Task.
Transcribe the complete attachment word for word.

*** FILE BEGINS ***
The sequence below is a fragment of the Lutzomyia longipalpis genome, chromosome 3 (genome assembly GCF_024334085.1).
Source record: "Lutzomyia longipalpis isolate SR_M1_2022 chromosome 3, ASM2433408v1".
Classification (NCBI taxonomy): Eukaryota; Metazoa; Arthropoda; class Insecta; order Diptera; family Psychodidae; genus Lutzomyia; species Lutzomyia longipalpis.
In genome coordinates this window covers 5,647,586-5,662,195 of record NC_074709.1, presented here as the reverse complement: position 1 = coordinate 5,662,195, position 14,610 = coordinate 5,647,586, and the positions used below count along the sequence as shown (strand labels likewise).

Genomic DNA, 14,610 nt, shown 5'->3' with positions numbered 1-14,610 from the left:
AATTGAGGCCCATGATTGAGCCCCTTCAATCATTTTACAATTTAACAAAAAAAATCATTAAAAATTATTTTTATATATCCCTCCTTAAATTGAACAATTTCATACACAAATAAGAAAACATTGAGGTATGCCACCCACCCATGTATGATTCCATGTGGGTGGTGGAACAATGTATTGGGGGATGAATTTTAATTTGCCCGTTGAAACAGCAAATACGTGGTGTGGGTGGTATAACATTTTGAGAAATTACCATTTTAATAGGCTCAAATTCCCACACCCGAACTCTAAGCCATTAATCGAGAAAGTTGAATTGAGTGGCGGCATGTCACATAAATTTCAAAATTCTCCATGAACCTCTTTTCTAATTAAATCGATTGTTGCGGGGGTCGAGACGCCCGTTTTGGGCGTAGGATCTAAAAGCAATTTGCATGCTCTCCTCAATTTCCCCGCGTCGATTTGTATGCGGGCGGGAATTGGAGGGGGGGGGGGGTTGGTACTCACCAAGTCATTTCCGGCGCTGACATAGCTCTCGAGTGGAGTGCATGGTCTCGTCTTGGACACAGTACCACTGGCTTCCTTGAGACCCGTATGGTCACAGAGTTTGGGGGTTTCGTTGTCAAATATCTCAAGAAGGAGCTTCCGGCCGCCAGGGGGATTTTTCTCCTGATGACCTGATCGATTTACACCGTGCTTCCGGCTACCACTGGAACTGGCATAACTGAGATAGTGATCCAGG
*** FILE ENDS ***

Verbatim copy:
The sequence below is a fragment of the Lutzomyia longipalpis genome, chromosome 3 (genome assembly GCF_024334085.1).
Source record: "Lutzomyia longipalpis isolate SR_M1_2022 chromosome 3, ASM2433408v1".
Classification (NCBI taxonomy): Eukaryota; Metazoa; Arthropoda; class Insecta; order Diptera; family Psychodidae; genus Lutzomyia; species Lutzomyia longipalpis.
In genome coordinates this window covers 5,647,586-5,662,195 of record NC_074709.1, presented here as the reverse complement: position 1 = coordinate 5,662,195, position 14,610 = coordinate 5,647,586, and the positions used below count along the sequence as shown (strand labels likewise).

Genomic DNA, 14,610 nt, shown 5'->3' with positions numbered 1-14,610 from the left:
AATTGAGGCCCATGATTGAGCCCCTTCAATCATTTTACAATTTAACAAAAAAAATCATTAAAAATTATTTTTATATATCCCTCCTTAAATTGAACAATTTCATACACAAATAAGAAAACATTGAGGTATGCCACCCACCCATGTATGATTCCATGTGGGTGGTGGAACAATGTATTGGGGGATGAATTTTAATTTGCCCGTTGAAACAGCAAATACGTGGTGTGGGTGGTATAACATTTTGAGAAATTACCATTTTAATAGGCTCAAATTCCCACACCCGAACTCTAAGCCATTAATCGAGAAAGTTGAATTGAGTGGCGGCATGTCACATAAATTTCAAAATTCTCCATGAACCTCTTTTCTAATTAAATCGATTGTTGCGGGGGTCGAGACGCCCGTTTTGGGCGTAGGATCTAAAAGCAATTTGCATGCTCTCCTCAATTTCCCCGCGTCGATTTGTATGCGGGCGGGAATTGGAGGGGGGGGGGGGTTGGTACTCACCAAGTCATTTCCGGCGCTGACATAGCTCTCGAGTGGAGTGCATGGTCTCGTCTTGGACACAGTACCACTGGCTTCCTTGAGACCCGTATGGTCACAGAGTTTGGGGGTTTCGTTGTCAAATATCTCAAGAAGGAGCTTCCGGCCGCCAGGGGGATTTTTCTCCTGATGACCTGATCGATTTACACCGTGCTTCCGGCTACCACTGGAACTGGCATAACTGAGATAGTGATCCAGG